A new series of advice from the great philosophers on how to live an authentic life.
This book gives readers a peek into the minds of history's great thinkers, in this case, Friedrich Nietzsche and other philosophers that have considered life's most challenging dilemmas. The book asks these luminaries for their advice with the problems that threaten our contentment and beliefs and also provides a fascinating overview of the many branches of philosophical study.
The book has five sections of questions that any of us might ask and which, whether mundane or disturbing, do cause existential distress. Some examples are:
Should I tell my partner that I kissed someone at the office party
I just found out that my dad is not my dad
My partner is cheating on me -- what should I do
My mother smacked me once -- it's all her fault
2. Self and identity
Everyone thinks of me differently -- so who the hell am I
Why shouldn't I do whatever I want
How do I become one of the good guys
Do I have to be a different person now that I'm a parent
I'm nearly 50 -- now what
3. How to live
Why should I be good
How can I be happy
Is it OK to hurt others on my way to a big promotion
Should I buy a bigger TV
4. Art and aesthetics
I think my partner is beautiful but my best friend doesn't agree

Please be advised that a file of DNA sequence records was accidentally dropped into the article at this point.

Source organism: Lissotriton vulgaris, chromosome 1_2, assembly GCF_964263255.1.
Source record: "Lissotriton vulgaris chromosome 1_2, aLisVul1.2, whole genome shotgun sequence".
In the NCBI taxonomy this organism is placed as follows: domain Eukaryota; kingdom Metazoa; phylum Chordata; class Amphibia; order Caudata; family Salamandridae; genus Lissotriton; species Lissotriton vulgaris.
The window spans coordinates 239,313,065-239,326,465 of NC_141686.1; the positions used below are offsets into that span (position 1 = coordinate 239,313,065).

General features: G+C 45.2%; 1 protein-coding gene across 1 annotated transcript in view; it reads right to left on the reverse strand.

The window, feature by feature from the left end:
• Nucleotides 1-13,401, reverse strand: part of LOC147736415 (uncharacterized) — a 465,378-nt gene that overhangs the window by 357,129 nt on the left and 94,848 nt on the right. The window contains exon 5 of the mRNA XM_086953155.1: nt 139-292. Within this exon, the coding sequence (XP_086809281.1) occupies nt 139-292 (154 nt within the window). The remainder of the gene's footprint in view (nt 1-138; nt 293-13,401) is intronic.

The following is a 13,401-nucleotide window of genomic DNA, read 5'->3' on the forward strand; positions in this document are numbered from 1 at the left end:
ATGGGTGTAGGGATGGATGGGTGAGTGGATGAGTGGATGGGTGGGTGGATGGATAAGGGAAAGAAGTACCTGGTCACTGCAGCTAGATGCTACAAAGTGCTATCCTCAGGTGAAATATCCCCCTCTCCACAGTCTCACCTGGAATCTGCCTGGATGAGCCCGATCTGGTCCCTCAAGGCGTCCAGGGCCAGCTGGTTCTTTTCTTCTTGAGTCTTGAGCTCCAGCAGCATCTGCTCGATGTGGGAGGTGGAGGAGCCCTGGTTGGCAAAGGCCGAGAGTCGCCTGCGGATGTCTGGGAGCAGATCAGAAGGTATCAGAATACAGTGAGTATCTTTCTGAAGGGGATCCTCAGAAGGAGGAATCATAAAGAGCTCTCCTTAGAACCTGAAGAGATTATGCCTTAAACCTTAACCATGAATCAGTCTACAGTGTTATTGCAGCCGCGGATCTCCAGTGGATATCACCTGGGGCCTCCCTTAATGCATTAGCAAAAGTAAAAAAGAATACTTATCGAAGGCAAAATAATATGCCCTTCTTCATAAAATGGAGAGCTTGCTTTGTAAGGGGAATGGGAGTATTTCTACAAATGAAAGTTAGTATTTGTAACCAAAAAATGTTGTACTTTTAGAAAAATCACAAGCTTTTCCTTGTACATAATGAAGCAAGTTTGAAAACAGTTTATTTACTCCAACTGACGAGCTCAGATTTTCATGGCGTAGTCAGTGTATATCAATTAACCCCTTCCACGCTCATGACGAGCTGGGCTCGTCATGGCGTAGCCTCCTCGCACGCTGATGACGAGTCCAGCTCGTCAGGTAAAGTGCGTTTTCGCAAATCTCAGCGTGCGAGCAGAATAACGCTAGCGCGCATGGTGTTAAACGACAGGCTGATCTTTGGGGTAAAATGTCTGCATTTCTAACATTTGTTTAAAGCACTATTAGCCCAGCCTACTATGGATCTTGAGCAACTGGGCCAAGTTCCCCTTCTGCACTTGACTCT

What's artistic about a can of soup
Should I enhance my looks with plastic surgery
What's so beautiful about nature
Why should I pay for someone else to get free healthcare
Should I leave the toilet seat up or down
I once got robbed, and now I'm too scared to walk the streets
Why can't I decide who to vote for.
Life is not simple and it is certainly not without many ethical and moral challenges to which we respond sometimes with intellect and other times with emotion. It can all be a bit much. Now a reader need only turn to the question troubling them and Nietzsche, along with Aristotle, Hobbes, Schopenhauer and other great thinkers, will tell you what they think.
About the Author:
Marcus Weeks is the author of the '...In Minutes' series, published by Quercus. He is also the author of How Many Molehills in a Mountain?: Measuring What You Don't Know in Terms of What You Do and Music: A Crash Course, and has contributed to many titles for Dorling Kindersley, including The Philosophy Book, the Millennium Encyclopedia, and both Science and Art in 'The Definitive Visual Guide' series.